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A deep learning framework for linear dune mapping and pattern classification
University of Oxford Oxford , United Kingdom. firstname.lastname@example.org
David Thomas, University of Oxford Oxford , United Kingdom. email@example.com
Richard Bailey, University of Oxford Oxford , United Kingdom. firstname.lastname@example.org
Morphological patterns reflect climatic and geomorphic influences throughout a dunefield’s history and can thus be a valuable source for information about past and present environmental conditions. The quantitative assessment and interpretation of such patterns requires precise information about dune locations and arrangements, i.e., dune maps. Mapping dunes based on satellite data has evolved from a simple tool for dryland research to a notable research area. Globally available datasets and the progression of computational infrastructure have facilitated the operation of increasingly elaborate automated algorithms to map spatially extensive areas where manual approaches would be inefficient.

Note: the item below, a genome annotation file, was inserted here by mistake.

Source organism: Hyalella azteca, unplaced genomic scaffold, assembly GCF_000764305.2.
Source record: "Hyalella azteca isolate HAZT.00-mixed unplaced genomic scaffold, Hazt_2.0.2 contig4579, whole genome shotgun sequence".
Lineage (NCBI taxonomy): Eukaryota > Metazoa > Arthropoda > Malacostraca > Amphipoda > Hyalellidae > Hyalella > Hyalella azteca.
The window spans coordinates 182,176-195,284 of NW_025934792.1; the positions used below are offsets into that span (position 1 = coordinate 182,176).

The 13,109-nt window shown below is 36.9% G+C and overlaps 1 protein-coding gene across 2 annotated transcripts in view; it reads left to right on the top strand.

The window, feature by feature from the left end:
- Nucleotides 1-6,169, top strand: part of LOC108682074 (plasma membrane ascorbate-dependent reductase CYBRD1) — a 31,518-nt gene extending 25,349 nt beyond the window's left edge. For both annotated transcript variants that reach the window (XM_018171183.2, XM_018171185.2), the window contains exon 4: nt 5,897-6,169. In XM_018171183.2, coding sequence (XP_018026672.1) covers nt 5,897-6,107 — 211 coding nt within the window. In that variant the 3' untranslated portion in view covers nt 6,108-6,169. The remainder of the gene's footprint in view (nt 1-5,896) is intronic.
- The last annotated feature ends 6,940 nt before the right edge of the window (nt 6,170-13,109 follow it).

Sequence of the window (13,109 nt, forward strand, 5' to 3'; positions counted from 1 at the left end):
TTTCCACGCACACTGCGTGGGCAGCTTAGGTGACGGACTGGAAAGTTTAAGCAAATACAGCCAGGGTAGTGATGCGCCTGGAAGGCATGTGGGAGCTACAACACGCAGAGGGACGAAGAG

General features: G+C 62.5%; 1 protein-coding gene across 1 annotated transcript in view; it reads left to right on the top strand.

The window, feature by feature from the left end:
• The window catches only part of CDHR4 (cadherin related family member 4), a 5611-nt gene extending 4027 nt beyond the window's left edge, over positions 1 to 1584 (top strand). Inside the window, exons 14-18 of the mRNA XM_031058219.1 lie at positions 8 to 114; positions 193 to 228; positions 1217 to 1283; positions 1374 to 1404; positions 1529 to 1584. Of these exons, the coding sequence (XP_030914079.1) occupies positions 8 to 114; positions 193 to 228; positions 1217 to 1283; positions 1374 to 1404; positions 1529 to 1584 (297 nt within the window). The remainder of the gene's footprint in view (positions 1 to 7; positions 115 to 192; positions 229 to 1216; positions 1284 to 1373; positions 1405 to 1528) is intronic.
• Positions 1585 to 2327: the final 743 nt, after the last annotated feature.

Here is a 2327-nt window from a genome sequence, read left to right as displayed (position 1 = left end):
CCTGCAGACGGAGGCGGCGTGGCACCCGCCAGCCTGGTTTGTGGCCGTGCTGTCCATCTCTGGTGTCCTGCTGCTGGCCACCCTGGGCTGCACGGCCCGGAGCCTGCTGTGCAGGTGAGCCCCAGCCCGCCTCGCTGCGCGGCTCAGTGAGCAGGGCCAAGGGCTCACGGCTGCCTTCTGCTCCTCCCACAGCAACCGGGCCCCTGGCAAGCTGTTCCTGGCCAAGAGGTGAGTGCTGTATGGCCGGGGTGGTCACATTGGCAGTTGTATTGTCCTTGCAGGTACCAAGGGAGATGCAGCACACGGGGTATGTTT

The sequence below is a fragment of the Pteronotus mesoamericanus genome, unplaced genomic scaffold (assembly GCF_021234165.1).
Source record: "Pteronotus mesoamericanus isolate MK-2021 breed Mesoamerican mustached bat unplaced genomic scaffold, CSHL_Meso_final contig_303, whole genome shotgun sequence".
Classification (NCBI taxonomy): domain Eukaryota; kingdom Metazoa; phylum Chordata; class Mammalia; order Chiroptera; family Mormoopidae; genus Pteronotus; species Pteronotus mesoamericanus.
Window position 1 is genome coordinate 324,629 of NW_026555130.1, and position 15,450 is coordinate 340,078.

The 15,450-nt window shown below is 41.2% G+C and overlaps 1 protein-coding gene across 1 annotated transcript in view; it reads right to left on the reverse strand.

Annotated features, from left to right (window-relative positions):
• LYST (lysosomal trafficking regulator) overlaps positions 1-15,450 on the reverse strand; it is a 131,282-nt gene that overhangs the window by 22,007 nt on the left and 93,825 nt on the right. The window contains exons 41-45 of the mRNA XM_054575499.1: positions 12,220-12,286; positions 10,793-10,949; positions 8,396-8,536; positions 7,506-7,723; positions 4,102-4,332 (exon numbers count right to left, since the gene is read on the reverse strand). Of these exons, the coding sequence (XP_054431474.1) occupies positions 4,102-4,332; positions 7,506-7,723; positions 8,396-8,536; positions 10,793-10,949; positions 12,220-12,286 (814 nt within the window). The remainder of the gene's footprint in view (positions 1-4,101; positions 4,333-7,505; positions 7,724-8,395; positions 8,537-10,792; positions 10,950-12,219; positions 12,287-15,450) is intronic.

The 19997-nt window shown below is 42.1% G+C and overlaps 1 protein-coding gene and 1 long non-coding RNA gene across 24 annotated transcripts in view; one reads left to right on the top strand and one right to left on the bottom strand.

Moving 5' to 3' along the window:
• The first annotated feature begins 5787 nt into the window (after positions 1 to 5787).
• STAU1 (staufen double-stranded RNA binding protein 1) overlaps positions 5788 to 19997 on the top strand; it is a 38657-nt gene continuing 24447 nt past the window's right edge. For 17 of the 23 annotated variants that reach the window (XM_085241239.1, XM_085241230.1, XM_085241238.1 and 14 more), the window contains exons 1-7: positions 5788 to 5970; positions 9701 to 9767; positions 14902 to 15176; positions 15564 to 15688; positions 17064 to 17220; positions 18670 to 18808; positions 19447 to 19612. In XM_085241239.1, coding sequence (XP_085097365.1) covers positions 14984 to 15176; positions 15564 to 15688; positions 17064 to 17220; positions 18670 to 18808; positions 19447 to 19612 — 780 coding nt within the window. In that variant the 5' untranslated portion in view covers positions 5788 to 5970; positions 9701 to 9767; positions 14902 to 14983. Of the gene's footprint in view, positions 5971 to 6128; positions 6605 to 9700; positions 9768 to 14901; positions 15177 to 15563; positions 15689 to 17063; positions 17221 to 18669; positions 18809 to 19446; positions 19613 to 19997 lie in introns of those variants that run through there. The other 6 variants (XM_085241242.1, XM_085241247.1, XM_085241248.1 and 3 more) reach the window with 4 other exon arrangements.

We present a deep learning framework that employs semantic segmentation techniques on optical satellite imagery and medium resolution digital elevation models to map linear dunefields. The workflow includes the access and pre-processing of training and prediction data, with a Neural Network as the centrepiece that is trained and applied to identify dune crests. We conducted a preliminary case study to develop and evaluate the framework on the dunefields of the Kalahari Desert, producing promising results.
Our next step is to leverage the generated dune maps to classify different dune patterns and investigate their relationship with climate and topography. We hope to provide valuable insights into the complex interplay between dunefield morphology and its environmental and climatic drivers.